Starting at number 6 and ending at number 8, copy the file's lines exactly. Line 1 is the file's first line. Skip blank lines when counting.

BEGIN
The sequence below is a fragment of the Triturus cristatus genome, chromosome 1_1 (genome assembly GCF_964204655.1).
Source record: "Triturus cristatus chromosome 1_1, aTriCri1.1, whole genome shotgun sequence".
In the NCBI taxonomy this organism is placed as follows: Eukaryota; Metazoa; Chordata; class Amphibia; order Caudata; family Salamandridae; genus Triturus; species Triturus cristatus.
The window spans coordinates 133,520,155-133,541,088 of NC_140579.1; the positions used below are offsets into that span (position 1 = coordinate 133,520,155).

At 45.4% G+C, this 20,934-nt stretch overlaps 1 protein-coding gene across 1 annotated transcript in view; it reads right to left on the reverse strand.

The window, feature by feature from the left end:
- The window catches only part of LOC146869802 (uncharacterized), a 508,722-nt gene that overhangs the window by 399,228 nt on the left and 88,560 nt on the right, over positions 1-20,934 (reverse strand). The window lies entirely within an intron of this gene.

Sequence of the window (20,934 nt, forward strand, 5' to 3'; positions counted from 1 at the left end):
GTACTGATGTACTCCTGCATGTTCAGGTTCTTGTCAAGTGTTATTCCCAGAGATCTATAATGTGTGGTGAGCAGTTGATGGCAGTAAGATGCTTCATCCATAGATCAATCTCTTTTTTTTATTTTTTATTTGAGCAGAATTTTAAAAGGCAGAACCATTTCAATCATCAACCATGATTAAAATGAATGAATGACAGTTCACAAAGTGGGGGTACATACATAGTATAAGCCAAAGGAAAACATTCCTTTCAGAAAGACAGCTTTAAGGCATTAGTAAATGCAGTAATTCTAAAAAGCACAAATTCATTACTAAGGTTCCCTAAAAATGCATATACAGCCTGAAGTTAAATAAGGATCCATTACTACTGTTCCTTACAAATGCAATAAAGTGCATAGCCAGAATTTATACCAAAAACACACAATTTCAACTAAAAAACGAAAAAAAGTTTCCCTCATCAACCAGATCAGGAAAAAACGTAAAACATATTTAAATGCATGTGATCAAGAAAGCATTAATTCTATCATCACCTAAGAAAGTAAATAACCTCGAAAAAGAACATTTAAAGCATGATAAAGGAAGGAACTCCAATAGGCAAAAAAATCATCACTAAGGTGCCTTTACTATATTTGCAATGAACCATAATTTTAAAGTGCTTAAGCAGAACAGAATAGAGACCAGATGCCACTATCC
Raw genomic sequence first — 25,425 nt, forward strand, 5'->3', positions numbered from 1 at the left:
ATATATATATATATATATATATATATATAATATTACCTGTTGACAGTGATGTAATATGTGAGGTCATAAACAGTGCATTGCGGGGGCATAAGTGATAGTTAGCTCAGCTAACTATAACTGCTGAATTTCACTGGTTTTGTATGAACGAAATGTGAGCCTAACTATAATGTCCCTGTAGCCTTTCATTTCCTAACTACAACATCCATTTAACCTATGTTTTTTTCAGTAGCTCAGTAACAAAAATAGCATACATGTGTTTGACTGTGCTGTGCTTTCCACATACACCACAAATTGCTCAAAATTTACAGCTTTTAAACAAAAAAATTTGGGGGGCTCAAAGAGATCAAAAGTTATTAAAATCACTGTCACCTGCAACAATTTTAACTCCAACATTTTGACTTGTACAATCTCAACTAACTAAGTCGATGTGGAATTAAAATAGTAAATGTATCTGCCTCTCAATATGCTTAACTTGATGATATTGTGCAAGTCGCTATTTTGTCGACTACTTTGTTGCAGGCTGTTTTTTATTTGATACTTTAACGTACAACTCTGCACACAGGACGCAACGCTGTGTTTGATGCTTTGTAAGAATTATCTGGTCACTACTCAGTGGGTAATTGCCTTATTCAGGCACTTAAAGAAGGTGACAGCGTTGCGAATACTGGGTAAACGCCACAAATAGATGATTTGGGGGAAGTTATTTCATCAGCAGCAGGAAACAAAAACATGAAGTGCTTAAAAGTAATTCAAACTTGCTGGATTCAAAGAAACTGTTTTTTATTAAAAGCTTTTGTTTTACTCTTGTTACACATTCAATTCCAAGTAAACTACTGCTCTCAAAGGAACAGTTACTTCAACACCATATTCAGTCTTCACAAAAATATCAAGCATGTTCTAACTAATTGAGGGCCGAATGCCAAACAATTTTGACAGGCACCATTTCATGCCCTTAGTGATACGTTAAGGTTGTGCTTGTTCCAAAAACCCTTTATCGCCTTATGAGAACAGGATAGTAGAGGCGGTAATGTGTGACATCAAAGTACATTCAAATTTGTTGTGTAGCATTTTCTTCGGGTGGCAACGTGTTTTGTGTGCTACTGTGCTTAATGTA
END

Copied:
The window, feature by feature from the left end:
- The window catches only part of LOC146869802 (uncharacterized), a 508,722-nt gene that overhangs the window by 399,228 nt on the left and 88,560 nt on the right, over positions 1-20,934 (reverse strand). The window lies entirely within an intron of this gene.

Sequence of the window (20,934 nt, forward strand, 5' to 3'; positions counted from 1 at the left end):